(NaturalNews) We here at Natural News didn't think it would be long after voters in the states of Washington and Colorado approved measures legalizing possession and use of marijuana in November before the lawsuits would start.
Other suits; however, are focused more on state and local jurisdiction, such as one filed by a number of marijuana collectives in the state of California. They have filed action against the police department for what they say are unconstitutional attempts to put them out of business, according to Courthouse News Service.
Nine collectives, along with two other men, have filed suit against the Long Beach Police Department, seeking an injunction and damages for Fourth Amendment violations and "judicial deception," according to court documents.
City using zoning laws and other tactics to shutter collectives: Complaint
Green Earth Center, the lead plaintiff, filed a federal suit against five of the department's officers, claiming that David Strohman, Oscar Valenzuela, Aldo Decarvalho, Chris Valdez and Douglas Luther conducted warrantless raids and otherwise searched their businesses with defective warrants that did not contain affidavits. The suit also claims the five officers secured some warrants by deceiving judges and then used the illegal raids to drive them out of business.
In 1996, California voters approved Proposition 215, the Compassionate Use Act, which made it legal to use medical marijuana under certain circumstances. Marijuana has since been prescribed to patients suffering from a variety of medical conditions, including glaucoma, as pain relief for cancer, multiple sclerosis and AIDS.
The collectives are charging that they were already in operation before Long Beach authorities attempted to regulate them through a zoning law known as Chapter 5.87.
City officials reportedly informed the collectives that they had to enter a lottery to obtain one of a limited amount of permits in order to remain in operations.
"However, there is no provision in Chapter 5.87 for a lottery system. Chapter 5.87 provides that if the applicant demonstrates compliance with all of the requirements, a permit shall be approved and issued. Chapter 5.87 was amended multiple times, ultimately allowing only twenty-four collectives to service the medical marijuana needs of over [a half-] million persons," the complaint says.
The collectives, in their 39-page complaint, also say the California Court of Appeals has already found that the city's zoning law was unconstitutional and pre-empted by federal law.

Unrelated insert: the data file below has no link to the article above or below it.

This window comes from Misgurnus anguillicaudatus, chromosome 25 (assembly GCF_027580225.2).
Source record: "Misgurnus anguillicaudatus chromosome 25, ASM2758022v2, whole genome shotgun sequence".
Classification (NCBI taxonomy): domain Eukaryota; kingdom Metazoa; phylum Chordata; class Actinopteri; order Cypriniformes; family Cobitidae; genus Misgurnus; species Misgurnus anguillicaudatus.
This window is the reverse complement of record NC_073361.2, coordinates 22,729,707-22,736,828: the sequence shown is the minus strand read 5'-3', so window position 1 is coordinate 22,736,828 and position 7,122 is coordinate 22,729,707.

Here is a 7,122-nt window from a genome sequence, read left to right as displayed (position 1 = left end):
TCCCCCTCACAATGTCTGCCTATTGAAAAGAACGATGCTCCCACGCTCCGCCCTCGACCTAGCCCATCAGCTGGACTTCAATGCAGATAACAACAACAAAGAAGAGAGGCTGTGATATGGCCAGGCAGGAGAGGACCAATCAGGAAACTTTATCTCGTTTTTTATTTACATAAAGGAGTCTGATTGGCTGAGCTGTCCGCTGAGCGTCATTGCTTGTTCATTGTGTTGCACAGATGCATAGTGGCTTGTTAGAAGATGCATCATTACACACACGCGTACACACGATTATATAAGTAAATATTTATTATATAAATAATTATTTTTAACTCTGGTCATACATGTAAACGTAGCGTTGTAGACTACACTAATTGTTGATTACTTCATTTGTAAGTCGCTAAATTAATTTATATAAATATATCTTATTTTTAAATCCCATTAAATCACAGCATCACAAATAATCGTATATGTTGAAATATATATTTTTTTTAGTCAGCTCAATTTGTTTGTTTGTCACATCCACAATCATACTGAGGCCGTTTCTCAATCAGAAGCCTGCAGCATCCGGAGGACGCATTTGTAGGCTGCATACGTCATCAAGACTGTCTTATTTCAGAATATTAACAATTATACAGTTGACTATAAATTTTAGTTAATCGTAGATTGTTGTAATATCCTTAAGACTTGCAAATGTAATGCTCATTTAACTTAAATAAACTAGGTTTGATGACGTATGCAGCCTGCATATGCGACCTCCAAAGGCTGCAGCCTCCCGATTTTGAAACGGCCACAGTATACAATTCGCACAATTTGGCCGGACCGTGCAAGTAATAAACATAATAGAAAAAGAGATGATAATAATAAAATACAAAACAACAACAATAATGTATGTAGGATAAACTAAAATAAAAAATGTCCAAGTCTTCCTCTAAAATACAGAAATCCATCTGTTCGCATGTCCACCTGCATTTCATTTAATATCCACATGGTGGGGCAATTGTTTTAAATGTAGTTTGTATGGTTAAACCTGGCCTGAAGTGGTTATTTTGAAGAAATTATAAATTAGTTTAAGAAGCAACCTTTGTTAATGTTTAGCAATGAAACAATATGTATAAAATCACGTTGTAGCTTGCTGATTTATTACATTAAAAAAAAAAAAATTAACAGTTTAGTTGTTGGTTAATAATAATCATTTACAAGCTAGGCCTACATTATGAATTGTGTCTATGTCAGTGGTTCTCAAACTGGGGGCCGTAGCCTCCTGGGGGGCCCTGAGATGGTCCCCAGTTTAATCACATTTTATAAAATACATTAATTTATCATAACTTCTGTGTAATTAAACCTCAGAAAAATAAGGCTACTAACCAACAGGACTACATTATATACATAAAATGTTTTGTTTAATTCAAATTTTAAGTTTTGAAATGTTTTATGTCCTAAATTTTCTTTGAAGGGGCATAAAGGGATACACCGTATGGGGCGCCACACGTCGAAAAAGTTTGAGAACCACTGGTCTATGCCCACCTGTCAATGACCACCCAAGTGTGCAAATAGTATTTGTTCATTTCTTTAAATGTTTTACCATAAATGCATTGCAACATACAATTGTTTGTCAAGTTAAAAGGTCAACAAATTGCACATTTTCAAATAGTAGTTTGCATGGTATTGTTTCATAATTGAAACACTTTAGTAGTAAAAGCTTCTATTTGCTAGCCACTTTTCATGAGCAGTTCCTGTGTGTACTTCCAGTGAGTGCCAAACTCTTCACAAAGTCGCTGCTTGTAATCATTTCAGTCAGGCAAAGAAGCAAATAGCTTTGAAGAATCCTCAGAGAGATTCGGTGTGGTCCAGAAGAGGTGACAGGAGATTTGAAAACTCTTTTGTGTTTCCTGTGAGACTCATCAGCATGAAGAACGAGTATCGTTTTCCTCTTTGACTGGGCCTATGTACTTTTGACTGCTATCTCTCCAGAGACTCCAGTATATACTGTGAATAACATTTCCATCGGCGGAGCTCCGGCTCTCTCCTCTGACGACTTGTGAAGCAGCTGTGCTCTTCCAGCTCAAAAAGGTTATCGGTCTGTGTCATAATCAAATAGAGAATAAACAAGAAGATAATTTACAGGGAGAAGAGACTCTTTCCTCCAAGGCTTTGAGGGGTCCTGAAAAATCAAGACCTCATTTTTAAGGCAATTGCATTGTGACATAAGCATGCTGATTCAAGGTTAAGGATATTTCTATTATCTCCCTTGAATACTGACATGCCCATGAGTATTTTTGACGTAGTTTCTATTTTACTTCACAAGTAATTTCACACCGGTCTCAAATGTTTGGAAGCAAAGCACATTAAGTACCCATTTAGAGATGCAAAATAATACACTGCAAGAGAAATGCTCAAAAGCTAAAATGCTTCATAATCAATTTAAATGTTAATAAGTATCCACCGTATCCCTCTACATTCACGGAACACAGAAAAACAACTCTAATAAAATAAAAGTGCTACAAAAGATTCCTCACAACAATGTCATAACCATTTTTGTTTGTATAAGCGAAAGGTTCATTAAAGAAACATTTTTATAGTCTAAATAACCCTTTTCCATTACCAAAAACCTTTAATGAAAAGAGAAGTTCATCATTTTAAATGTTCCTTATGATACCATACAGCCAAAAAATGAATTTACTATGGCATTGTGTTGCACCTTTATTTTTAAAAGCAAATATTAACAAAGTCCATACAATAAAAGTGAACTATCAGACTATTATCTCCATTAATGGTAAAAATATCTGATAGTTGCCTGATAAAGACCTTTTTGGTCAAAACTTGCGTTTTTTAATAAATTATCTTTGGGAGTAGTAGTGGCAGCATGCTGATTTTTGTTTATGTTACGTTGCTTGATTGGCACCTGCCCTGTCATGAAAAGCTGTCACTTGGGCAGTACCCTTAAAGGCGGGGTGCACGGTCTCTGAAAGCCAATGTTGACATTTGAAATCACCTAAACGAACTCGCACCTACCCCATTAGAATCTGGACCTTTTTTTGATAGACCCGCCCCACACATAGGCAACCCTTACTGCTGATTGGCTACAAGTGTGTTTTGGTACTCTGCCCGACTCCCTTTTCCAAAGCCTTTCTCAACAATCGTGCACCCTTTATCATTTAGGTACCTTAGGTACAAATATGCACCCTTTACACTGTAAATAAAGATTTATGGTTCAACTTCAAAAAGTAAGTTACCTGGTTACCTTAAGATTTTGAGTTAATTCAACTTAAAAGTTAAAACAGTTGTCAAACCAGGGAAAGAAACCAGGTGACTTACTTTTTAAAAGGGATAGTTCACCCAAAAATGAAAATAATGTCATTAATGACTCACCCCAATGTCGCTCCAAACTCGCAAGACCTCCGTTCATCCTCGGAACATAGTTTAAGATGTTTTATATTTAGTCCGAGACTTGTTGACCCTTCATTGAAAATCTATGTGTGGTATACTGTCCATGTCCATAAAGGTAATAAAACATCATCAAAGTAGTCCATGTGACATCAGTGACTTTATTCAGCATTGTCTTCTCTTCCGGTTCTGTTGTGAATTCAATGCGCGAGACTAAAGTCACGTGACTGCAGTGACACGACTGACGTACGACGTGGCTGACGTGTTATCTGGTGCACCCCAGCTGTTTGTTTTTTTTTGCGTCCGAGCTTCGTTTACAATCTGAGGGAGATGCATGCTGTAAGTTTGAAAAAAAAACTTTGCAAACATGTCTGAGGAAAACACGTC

"Upon remand, the city elected not to remove the invalid provisions, and instead implemented a complete ban of all medical marijuana collectives," said the complaint.
The medical marijuana providers also said any ban is also pre-empted by state law, citing three 2012 rulings from California appeals courts and one Superior Court.
Nevertheless, they maintain the city is still trying to close them down.
Raids are plenty but arrests are few
"The defendants have systematically engaged in warrantless searches, warrants secured by judicial deception; administrative citations to the collectives and their landlords and other oppressive tactics, in an orchestrated scheme to close the collectives by any means in violation of the collectives' statutory rights," the complaint said.
The plaintiffs say that at first, Long Beach authorities cited employees and owners of the collectives as public nuisances, but when that tactic failed to gain steam, police began raiding collectives without warrants or, in at least one instance, through a warrant secured by officers claiming it was operating for a profit.
"A medical marijuana collective is a group of qualified patients or caregivers who share or are motivated in a common interest. Medical Marijuana Cooperatives are non-profit organizations that are created by cultivators, an aggregate group of patients, or both to provide medical-grade marijuana to qualified patients," says this description of collectives from Proposition 215 Attorney, a website explaining how the groups can operate.
In their complaint, the plaintiffs "cite more than a dozen raids, during which armed police officers arrested volunteers and seized marijuana, money, equipment and patient records," said Courthouse News Service.
After the raids, "many collectives closed their doors," the complaint says, adding that police have conducted 100 such raids "yet seldom arrest anyone."
There will most likely be more suits - and countersuits - over marijuana use in the coming years, especially if state laws remain in conflict with federal laws over the issue.
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